Three [Almost] Impossible Things about Denmark

When I started my adventure in Denmark as an MSc student at DTU, I had no doubt that I would be successful in achieving my ambitious goals. But apparently, coming from a country with a lot of differences in habits and culture I had to give up in some parts. Besides, it turned out that I am also a bit weird on the personal level. Here is an example:

I come from Iran, which is a sunny country. Many people coming from warm countries to Denmark feel uncomfortable with the weather. But for me, the long cold Danish winter was one of the great things about Denmark. (Weird, isn’t it?) But I found out that Danes are not proud of their winter. In contrary, they love the sun. They try to absorb every single ray of sunshine as soon as the sun is out, and/or go on a trip to Spain or Morocco to embrace the sun. So, gradually I appeared to be weird as I didn’t join for the sun-embracing activities. And finally I ended up isolated in a marginalised minority.

In this post I am writing about three things that I found almost impossible in Denmark. But I am not writing this to disappoint you, but to encourage you to continue. Perhaps in a century or so you can succeed. Here are these three [almost] impossible things in Denmark:

1. Keeping Danes indoors, when the sun is out.

Don’t even try. Imagine that it’s a warm sunny July Sunday and you have an appointment with some Danish people to tell them a very important secret which means a lot to you and to them. You are supposed to meet them inside a building, any building. You go there and what you see is: nothing. Don’t be shocked. It doesn’t mean that they weren’t interested in your secret. It just means that they were interested in the sun a bit more. So what I suggest you do is, go out and find them either sitting half-naked on the balconies, or barbequing barefoot on the grass, or lying with a couple of beers on a wooden quay. Perhaps then, you can tell them about your secret. But never try to push them back into that building. Otherwise you’ll end up being weird and untrustworthy.

2. Danish sense of humour

Try, but don’t expect to understand.

While I lived in Iran, and during the few years I lived in the UK, I was told that I had some sense of humour. So I was confident that I can understand jokes, and tell jokes. Naturally, as I was planning to come to Denmark I started to watch “humoristic” Danish shows, like “The Clown”. No matter how hard I tried, I really failed to get it. So I convinced myself to postpone the Danish humour-learning process to when I join the Danish community. So, the university was a great place to start over.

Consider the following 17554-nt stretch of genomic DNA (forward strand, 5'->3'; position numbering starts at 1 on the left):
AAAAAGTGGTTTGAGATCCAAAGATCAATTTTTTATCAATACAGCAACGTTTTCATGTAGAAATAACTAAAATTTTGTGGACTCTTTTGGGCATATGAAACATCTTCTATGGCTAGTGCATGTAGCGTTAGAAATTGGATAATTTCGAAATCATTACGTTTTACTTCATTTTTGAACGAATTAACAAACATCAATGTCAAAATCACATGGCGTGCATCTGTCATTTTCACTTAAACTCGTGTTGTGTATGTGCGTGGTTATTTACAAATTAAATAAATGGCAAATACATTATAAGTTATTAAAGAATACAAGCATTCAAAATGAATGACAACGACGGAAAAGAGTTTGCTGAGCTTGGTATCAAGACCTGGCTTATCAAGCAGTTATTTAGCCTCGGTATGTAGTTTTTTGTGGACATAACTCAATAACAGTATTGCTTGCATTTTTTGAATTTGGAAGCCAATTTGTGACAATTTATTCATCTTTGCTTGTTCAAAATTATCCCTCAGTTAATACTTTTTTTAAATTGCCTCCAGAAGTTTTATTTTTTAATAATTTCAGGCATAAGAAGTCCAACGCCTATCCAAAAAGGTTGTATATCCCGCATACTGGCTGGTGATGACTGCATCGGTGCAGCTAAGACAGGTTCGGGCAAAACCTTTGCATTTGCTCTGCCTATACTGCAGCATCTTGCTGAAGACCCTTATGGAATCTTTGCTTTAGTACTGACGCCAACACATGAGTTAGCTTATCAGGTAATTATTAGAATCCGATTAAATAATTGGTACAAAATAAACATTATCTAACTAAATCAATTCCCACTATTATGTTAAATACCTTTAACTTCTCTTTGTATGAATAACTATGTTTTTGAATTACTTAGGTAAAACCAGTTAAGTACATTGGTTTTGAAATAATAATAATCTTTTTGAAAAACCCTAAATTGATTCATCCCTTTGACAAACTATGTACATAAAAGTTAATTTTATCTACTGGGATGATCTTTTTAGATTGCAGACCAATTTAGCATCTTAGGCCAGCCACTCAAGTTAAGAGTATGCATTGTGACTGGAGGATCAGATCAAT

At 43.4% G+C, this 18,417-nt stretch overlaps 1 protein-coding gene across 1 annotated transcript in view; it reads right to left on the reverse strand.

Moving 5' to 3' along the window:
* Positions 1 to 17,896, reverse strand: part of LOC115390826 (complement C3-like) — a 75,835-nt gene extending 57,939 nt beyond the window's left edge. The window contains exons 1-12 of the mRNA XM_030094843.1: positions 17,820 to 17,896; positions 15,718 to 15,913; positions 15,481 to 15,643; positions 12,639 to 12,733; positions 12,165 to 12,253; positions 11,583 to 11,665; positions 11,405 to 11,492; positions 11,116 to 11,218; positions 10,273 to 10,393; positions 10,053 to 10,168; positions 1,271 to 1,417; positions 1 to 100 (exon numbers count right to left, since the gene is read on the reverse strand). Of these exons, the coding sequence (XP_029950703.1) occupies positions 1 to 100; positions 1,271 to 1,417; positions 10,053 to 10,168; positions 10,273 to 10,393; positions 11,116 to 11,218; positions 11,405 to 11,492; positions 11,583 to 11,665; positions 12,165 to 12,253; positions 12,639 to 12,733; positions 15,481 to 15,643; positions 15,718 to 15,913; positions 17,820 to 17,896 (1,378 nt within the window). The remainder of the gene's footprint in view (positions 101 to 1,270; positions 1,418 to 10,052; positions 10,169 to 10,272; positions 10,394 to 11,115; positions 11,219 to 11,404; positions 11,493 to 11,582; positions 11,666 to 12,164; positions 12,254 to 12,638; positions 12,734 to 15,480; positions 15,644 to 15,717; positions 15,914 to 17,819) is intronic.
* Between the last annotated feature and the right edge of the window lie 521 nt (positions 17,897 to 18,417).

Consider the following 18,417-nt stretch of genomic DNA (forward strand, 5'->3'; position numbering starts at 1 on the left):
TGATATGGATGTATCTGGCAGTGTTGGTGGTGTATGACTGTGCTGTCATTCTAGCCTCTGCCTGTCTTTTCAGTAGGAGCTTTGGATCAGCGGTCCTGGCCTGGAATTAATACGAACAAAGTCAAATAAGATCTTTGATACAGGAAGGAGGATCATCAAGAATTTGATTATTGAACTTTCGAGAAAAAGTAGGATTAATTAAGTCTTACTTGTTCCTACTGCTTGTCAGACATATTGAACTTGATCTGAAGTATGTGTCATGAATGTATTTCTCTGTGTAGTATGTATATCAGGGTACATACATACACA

Gradually, I (thought that I had) figured out the formula: “the Danish sense of humour is dry and sarcastic, and Danes joke about things that usually you shouldn’t joke about”. So based on this, I tried to figure out when to laugh. Here is one example:

I was working with four Danish teammates at DTU. I and Thomas were working on the colour theme of the presentation. We were looking at a green font, and he said:

- This is red, so it goes with the theme.
I said:
- Umm, it’s green.
- Okay!
Then we moved on to another font box, which was actually red. He said:
- So, this is green, right?
And I said:
- Well… no… this is red!
He replied (in a way that I found dry, sarcastic and uncomfortable):
- You know, I am colour blind!

 All the coordinates were precisely those of a Danish joke. Thus I started laughing out loudly. But the others were just staring at me. He was colour blind. It was then that I realised even after three years of trying, I had failed. (However, I apologised later and  explained why I thought this could have been a Danish joke and they admitted. So we remained friends.)

3. Danish language

Try, and perhaps you’ll be there in a few years. However, you need to be really persistent. Many discouraging things might happen in your Danish-learning endeavour, but you need to overcome them. As an example, your Danish groupmates might challenge you by articulating some tongue twisters like “rødgrød med fløde”. It’s up to you to try to repeat, but I think this is a Danish joke.

As one day this happened twice to me, I thought that perhaps this is actually a Danish joke taught at schools:

“Okay kids, whenever you come across a foreigner who talks about language, just ask them to articulate rødgrød med fløde, and they are screwed. That’s how awesome and funny we are!”

Just kidding. But honestly, as a language-lover who can speak Persian, English, French and some German, and is familiar with Arabic and Turkish, I have found the Danish pronunciation impossible. After three years, still when I say something in Danish to a Dane, the other person shifts to English. So don’t be offended and keep on trying. It only takes a few decades.


Sahand Athari, MSc in Architectural Engineering, Iran